The reason for the emphasis on grass-fed and pasture-raised it that the vitamin profile and bioavailability of these foods can vary drastically. An animal that consumes grain, soy, and corn will not have the nutrient profile as a pasture-raised animal eating grasses. It’s not a subtle difference, it’s a drastic difference in nutrients.
Stan isn’t alone in his love affair with red meat. Besides Stan’s vocal support of the nutritional superiority of red meat vs. chicken and pork, there are several other adamant supporters. Dr. Paul Saladino and Dr. Shawn Baker, among others, have been advocating the benefits of red meat and challenging the science that vilified it in the first place.
It’s an interesting conversation. On a personal level, I eat a lot of grass-fed and grass-finished red meat, but you should do the research and draw your own conclusions. A great book to check out on the topic is the Carnivore Code by Dr. Salidono. I’m scared to read it to be honest because I’m on the verge of going mostly carnivore myself and I’m worried it might push me over the edge, lol.
Who Can Benefit
Although Stan’s website emphasizes that anyone can benefit from the Vertical Diet, I think it’s really designed for people who want to add muscle. That means it may not be your diet if you’re trying to lose weight. But, it might be an ideal diet for someone in your life who’s trying to add muscle and strength. Especially athletes. The additional carbs in the Vertical Diet can make weight gain and muscle building easier.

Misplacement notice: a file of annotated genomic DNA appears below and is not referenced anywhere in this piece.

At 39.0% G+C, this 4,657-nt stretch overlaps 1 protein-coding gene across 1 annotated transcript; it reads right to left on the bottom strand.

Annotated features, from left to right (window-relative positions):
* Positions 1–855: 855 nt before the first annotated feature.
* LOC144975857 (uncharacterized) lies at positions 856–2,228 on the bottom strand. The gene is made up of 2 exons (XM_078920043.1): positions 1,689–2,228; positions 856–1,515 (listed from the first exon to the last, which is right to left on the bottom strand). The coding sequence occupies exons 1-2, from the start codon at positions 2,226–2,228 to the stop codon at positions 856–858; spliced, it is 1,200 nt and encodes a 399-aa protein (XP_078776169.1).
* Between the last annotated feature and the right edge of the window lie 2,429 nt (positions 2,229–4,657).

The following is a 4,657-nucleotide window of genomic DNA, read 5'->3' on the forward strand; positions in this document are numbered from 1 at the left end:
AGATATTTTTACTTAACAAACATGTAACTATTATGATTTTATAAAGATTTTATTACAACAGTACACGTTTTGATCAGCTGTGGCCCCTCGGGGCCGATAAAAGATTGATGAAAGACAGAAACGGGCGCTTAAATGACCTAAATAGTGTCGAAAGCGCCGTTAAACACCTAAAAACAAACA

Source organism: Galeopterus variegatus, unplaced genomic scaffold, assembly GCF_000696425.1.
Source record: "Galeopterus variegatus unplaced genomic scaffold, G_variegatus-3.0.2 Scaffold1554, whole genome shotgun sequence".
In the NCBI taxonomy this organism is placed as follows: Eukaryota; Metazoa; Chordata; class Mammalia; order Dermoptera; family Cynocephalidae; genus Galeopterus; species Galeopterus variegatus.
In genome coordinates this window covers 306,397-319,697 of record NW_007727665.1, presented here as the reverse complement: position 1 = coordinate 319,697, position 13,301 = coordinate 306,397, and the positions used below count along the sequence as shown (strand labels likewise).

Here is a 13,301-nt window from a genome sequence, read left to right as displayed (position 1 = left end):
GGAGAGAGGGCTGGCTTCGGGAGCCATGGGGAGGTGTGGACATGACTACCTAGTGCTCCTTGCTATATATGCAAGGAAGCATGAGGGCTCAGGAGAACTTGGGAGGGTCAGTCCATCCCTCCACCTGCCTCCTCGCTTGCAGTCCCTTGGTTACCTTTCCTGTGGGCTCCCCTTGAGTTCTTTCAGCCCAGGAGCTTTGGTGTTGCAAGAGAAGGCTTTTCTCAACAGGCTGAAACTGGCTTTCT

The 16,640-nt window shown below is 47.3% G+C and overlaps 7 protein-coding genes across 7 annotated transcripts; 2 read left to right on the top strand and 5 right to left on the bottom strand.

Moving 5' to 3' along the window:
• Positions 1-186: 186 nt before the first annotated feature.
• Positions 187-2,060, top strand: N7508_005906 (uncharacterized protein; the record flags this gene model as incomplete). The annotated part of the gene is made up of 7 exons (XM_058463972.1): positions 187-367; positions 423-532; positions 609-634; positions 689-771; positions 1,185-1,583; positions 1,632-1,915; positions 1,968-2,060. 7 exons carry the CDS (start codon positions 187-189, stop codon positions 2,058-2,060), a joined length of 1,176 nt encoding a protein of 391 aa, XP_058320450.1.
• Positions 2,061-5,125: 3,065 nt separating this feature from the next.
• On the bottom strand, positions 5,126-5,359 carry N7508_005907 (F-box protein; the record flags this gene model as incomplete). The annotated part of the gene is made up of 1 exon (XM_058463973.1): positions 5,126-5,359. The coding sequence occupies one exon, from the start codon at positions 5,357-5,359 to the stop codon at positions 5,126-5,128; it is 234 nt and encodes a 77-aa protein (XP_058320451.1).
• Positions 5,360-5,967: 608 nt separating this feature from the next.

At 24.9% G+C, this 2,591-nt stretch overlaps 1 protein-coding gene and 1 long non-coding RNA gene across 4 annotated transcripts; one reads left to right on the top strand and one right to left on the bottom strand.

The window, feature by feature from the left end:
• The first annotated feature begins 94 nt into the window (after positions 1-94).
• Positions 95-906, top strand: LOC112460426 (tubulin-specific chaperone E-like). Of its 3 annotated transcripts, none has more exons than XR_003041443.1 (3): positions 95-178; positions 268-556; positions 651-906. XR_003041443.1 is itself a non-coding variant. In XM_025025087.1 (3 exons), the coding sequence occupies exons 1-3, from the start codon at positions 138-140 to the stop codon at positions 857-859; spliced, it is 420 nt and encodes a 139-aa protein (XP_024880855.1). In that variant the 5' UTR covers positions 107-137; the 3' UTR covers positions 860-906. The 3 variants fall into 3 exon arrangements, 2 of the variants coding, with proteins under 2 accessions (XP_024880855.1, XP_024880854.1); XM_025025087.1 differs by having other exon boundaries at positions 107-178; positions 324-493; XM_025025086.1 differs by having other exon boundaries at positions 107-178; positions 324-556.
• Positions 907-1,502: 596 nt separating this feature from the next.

That said, most bodybuilders go through building and cutting phases. It’s a myth that you can both build and lean out simultaneously. You can, but one process or the other gets compromised until you get near your maintenance weight.
Bottom line, if you’re really struggling to build muscle mass, it might be worth trying the Vertical Diet to build some muscle, then going back to something like the keto diet to lean back out. If you’re new to strength training, check out the Lazy Biohacker Workout to learn more about how to start a strength program.
Prepared Meal Delivery
One of the main be benefits of the Vertical Diet is the meal delivery option. For my son, adding another meal every day of high-quality food was what helped him gain the weight he wanted. We had tried adding peanut butter sandwiches, chicken and rice, and shakes, but nothing worked like these meals. I ordered him 7 meals at a time and had them shipped to him at school. They arrived frozen and went right into a mini freezer in his room. He’d eat one every night before bed and over the course of a few months, he was able to gain about 10 pounds of muscle.
By the way, you can totally cook the food yourself, Stan will tell you that himself. Unfortunately, my son doesn’t know how to cook and didn’t have access to a kitchen so it wasn’t an option for us. That said, having frozen meals you can use in a pinch is helpful.
The meals are sold on the Excelev8 website. There is also a Vertical Diet cookbook and handbook you can purchase on the same site. For the record… I have zero financial affiliation with Stan Efferding or the Vertical Diet Meals or books. This article is purely based on my experience helping my son gain muscle.
Other Efferding Tips
- 10 Minute Walks – Stan evangelizes the benefits of 10 minute walks throughout the day, and post meals.
- Sleep – If you’re struggling with your sleep, check out this article I wrote about Bioacking your Sleep.
- Spinach – Keep your bag or box of spinach in the freezer to keep it from spoiling and it blends up better in smoothies.
- Costco – Has great deals on all Vertical diet ingredients, especially high-quality red meat.
- Ground Bison – I was skeptical about this, but I found it at Publix and Costco and really like it.
- On the go – Stan recommends using a thermos to take meals on the go.
- Orange Yogurt Drink – Stan mixes orange juice and yogurt together and describes it as taking like an orange creamsicle… let me know if you try it:)
- Monster Mash – See the recipe below…